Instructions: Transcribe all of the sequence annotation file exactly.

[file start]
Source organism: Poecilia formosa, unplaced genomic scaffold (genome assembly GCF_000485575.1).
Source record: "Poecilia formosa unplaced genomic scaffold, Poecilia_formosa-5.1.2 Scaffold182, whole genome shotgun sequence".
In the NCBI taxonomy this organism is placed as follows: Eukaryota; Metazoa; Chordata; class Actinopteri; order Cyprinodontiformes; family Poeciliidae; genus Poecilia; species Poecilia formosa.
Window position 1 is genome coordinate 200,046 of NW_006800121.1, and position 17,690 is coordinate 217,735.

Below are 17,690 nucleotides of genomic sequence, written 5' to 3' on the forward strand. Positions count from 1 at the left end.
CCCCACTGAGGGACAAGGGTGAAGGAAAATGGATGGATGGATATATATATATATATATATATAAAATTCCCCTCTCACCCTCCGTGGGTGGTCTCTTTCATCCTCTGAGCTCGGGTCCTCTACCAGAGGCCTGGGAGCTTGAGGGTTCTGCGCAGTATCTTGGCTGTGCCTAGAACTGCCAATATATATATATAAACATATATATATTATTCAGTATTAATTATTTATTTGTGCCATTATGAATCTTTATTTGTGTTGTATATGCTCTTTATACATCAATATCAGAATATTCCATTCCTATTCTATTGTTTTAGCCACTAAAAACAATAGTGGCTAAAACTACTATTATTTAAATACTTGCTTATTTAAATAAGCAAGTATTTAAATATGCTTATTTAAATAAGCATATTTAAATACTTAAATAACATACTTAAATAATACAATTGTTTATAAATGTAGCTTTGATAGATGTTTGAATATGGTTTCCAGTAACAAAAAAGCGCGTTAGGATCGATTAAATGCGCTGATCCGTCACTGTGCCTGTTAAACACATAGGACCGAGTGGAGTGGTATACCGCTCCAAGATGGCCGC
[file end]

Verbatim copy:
Source organism: Poecilia formosa, unplaced genomic scaffold (genome assembly GCF_000485575.1).
Source record: "Poecilia formosa unplaced genomic scaffold, Poecilia_formosa-5.1.2 Scaffold182, whole genome shotgun sequence".
In the NCBI taxonomy this organism is placed as follows: Eukaryota; Metazoa; Chordata; class Actinopteri; order Cyprinodontiformes; family Poeciliidae; genus Poecilia; species Poecilia formosa.
Window position 1 is genome coordinate 200,046 of NW_006800121.1, and position 17,690 is coordinate 217,735.

Below are 17,690 nucleotides of genomic sequence, written 5' to 3' on the forward strand. Positions count from 1 at the left end.
CCCCACTGAGGGACAAGGGTGAAGGAAAATGGATGGATGGATATATATATATATATATATATAAAATTCCCCTCTCACCCTCCGTGGGTGGTCTCTTTCATCCTCTGAGCTCGGGTCCTCTACCAGAGGCCTGGGAGCTTGAGGGTTCTGCGCAGTATCTTGGCTGTGCCTAGAACTGCCAATATATATATATAAACATATATATATTATTCAGTATTAATTATTTATTTGTGCCATTATGAATCTTTATTTGTGTTGTATATGCTCTTTATACATCAATATCAGAATATTCCATTCCTATTCTATTGTTTTAGCCACTAAAAACAATAGTGGCTAAAACTACTATTATTTAAATACTTGCTTATTTAAATAAGCAAGTATTTAAATATGCTTATTTAAATAAGCATATTTAAATACTTAAATAACATACTTAAATAATACAATTGTTTATAAATGTAGCTTTGATAGATGTTTGAATATGGTTTCCAGTAACAAAAAAGCGCGTTAGGATCGATTAAATGCGCTGATCCGTCACTGTGCCTGTTAAACACATAGGACCGAGTGGAGTGGTATACCGCTCCAAGATGGCCGC